In a small town in the North West of England, out in the hills of Rawtenstall, a place that made its name during the Industrial Revolution sits a bar called Fitzpatrick’s Herbal Health. It’s unlike many other bars you’ll find on street corners nationwide. You won’t find a pint of Guinness, no fizzy lager, and the thought of ordering a DIPA or the latest seasonal sour is a pipe dream. The bar is lined with cordials, herbal remedies, and sarsaparilla.

Fitzpatrick’s is one of the first and only original temperance bars that survive in the UK, opening in the late 1800s and welcoming drinkers ever since.

Temperance bars are few and far between these days but were initially set up in the late 19th century in conjunction with various temperance organizations to take a modern approach to life, particularly regarding alcohol consumption. For a period, they were trendy and were shared across many high streets, even being allowed to open on Sundays when English trading laws meant that pubs had to close.

They welcomed Coca-Cola onto the sures of the UK and helped make Vimto the household name it is today.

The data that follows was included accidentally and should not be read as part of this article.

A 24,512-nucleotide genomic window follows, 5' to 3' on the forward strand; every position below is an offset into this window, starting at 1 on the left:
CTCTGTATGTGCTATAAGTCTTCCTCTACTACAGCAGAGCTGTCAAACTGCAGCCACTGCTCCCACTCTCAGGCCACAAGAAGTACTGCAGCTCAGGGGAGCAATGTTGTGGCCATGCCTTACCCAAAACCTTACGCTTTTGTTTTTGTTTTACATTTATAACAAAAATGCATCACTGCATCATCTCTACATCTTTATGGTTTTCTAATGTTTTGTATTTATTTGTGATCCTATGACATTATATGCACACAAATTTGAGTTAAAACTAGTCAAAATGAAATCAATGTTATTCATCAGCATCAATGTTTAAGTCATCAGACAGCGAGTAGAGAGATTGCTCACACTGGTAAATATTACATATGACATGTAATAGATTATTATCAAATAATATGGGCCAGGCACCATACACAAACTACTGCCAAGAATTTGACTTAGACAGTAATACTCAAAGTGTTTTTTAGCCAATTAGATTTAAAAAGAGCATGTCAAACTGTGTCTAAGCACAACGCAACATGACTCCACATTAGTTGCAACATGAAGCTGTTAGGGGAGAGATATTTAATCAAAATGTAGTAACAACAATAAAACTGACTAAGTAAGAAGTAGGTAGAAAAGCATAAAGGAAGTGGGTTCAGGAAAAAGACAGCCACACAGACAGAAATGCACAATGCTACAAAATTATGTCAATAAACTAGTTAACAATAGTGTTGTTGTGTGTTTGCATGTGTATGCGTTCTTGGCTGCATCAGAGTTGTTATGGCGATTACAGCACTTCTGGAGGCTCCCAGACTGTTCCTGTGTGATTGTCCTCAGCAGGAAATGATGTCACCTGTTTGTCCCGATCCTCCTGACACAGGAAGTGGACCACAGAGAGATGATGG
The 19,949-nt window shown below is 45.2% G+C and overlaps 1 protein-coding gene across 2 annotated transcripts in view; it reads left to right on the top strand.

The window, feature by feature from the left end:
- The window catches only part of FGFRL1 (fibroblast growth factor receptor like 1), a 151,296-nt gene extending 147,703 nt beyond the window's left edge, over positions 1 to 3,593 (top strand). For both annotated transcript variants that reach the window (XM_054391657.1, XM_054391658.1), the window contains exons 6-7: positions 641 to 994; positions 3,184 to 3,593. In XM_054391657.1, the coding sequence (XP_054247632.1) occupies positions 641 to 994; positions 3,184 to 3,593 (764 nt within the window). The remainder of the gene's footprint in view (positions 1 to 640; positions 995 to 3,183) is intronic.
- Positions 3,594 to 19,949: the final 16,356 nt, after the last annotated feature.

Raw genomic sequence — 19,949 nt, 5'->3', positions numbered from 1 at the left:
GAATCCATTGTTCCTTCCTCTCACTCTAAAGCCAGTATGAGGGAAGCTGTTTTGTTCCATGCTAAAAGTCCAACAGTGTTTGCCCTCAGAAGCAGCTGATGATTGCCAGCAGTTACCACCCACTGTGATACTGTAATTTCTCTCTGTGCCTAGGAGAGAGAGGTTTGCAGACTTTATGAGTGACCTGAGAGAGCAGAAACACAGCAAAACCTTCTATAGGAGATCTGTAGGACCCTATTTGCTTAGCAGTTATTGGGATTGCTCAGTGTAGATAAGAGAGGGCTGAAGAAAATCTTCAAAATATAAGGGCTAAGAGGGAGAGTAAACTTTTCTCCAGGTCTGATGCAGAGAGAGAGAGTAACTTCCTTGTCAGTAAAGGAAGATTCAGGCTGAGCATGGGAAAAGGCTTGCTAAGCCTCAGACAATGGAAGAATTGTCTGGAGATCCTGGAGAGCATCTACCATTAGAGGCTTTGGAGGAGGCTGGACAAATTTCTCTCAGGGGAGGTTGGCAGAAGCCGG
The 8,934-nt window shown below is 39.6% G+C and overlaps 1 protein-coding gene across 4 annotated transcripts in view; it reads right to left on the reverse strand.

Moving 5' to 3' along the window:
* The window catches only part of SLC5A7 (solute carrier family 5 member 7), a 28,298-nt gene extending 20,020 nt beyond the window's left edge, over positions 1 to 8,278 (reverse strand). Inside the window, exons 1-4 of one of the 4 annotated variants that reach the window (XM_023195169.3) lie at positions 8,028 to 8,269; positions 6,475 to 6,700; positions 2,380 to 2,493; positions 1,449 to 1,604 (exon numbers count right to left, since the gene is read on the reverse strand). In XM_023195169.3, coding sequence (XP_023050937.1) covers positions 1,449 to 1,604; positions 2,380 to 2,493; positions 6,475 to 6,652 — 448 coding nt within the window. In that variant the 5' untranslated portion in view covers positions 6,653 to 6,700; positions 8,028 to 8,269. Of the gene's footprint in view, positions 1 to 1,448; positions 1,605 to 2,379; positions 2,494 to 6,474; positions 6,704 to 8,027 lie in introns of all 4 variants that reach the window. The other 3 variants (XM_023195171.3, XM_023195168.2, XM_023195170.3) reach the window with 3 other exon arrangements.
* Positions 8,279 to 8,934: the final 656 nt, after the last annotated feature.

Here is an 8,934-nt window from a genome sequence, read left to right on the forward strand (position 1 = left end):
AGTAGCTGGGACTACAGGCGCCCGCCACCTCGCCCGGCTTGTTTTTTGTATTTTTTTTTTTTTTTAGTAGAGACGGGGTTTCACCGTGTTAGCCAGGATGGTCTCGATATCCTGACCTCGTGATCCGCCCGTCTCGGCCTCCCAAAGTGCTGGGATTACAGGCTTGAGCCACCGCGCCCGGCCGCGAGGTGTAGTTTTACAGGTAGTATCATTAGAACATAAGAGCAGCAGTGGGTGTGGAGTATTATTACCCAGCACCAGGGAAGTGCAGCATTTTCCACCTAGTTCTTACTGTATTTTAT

However, over the 100-plus years since, the fad didn’t quite catch on, with many of the original bars closing down, leaving only Fitzpatrick’s and a handful of others to ply their trade amongst a sea of pubs, cocktail bars and Wetherspoons. That was until recently.

Interestingly, today's millennials share the modern thinking approach that the movement was built on in the late 1800s. Over the last few years, we’re once again welcoming new temperance-style bars, often in line with charities, providing a safe space for people to socialize and enjoy an evening out without the need for alcohol.

This all comes against a backdrop of severe alcohol problems across the country, with more people in alcohol rehab than ever before and more anti-social behavior, domestic violence, and general health issues as a result of the substance. So, the renaissance of the temperance bar has arrived at the right time.

A report in the I newspaper highlighted the importance of such establishments, noting the UK’s love with the traditional pub and the nation’s social life revolving around the pub, combined with the fact that over half of the UK adult population is now buying no or low alcohol products essentially makes the temperance bar a match made in heaven and the perfect time for them to thrive. That’s not taking into account the current economic climate, of course.

In Manchester, a new non-alcoholic bar opened just a few months ago. At the same time, Universe in Coventry has developed a good reputation as a space for those looking to maintain their sobriety to hang out, and it’s a similar story in many bars up and down the country.

Over the next 12 months, it will be interesting to see how that continues to develop and whether temperance bars can have a lasting place on the British high street and at the center of communities. The current climate and sentiment among millennials and Gen Z are that they could be the perfect fit for socializing for the foreseeable future.